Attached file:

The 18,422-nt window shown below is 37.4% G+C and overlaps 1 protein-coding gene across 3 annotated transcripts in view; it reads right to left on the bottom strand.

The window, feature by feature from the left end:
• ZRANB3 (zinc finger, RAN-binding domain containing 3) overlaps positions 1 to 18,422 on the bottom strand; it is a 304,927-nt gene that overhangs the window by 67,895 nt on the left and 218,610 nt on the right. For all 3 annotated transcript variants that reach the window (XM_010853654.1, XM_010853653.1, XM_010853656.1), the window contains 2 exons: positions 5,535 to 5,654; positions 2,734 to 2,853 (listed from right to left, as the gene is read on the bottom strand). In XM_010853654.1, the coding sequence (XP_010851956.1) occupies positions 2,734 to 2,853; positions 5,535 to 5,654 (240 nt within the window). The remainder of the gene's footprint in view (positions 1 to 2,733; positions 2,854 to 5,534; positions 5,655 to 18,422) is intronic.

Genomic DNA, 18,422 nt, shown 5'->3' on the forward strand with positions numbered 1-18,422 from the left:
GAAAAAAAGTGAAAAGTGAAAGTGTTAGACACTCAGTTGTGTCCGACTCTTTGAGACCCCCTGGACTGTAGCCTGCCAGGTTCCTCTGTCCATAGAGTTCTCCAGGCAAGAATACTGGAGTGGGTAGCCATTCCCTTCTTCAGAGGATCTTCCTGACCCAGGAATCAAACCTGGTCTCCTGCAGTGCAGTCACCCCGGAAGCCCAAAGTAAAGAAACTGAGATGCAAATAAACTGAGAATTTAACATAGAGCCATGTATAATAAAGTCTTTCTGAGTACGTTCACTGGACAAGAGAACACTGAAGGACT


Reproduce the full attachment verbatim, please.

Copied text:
The 18,422-nt window shown below is 37.4% G+C and overlaps 1 protein-coding gene across 3 annotated transcripts in view; it reads right to left on the bottom strand.

The window, feature by feature from the left end:
• ZRANB3 (zinc finger, RAN-binding domain containing 3) overlaps positions 1 to 18,422 on the bottom strand; it is a 304,927-nt gene that overhangs the window by 67,895 nt on the left and 218,610 nt on the right. For all 3 annotated transcript variants that reach the window (XM_010853654.1, XM_010853653.1, XM_010853656.1), the window contains 2 exons: positions 5,535 to 5,654; positions 2,734 to 2,853 (listed from right to left, as the gene is read on the bottom strand). In XM_010853654.1, the coding sequence (XP_010851956.1) occupies positions 2,734 to 2,853; positions 5,535 to 5,654 (240 nt within the window). The remainder of the gene's footprint in view (positions 1 to 2,733; positions 2,854 to 5,534; positions 5,655 to 18,422) is intronic.

Genomic DNA, 18,422 nt, shown 5'->3' on the forward strand with positions numbered 1-18,422 from the left:
GAAAAAAAGTGAAAAGTGAAAGTGTTAGACACTCAGTTGTGTCCGACTCTTTGAGACCCCCTGGACTGTAGCCTGCCAGGTTCCTCTGTCCATAGAGTTCTCCAGGCAAGAATACTGGAGTGGGTAGCCATTCCCTTCTTCAGAGGATCTTCCTGACCCAGGAATCAAACCTGGTCTCCTGCAGTGCAGTCACCCCGGAAGCCCAAAGTAAAGAAACTGAGATGCAAATAAACTGAGAATTTAACATAGAGCCATGTATAATAAAGTCTTTCTGAGTACGTTCACTGGACAAGAGAACACTGAAGGACT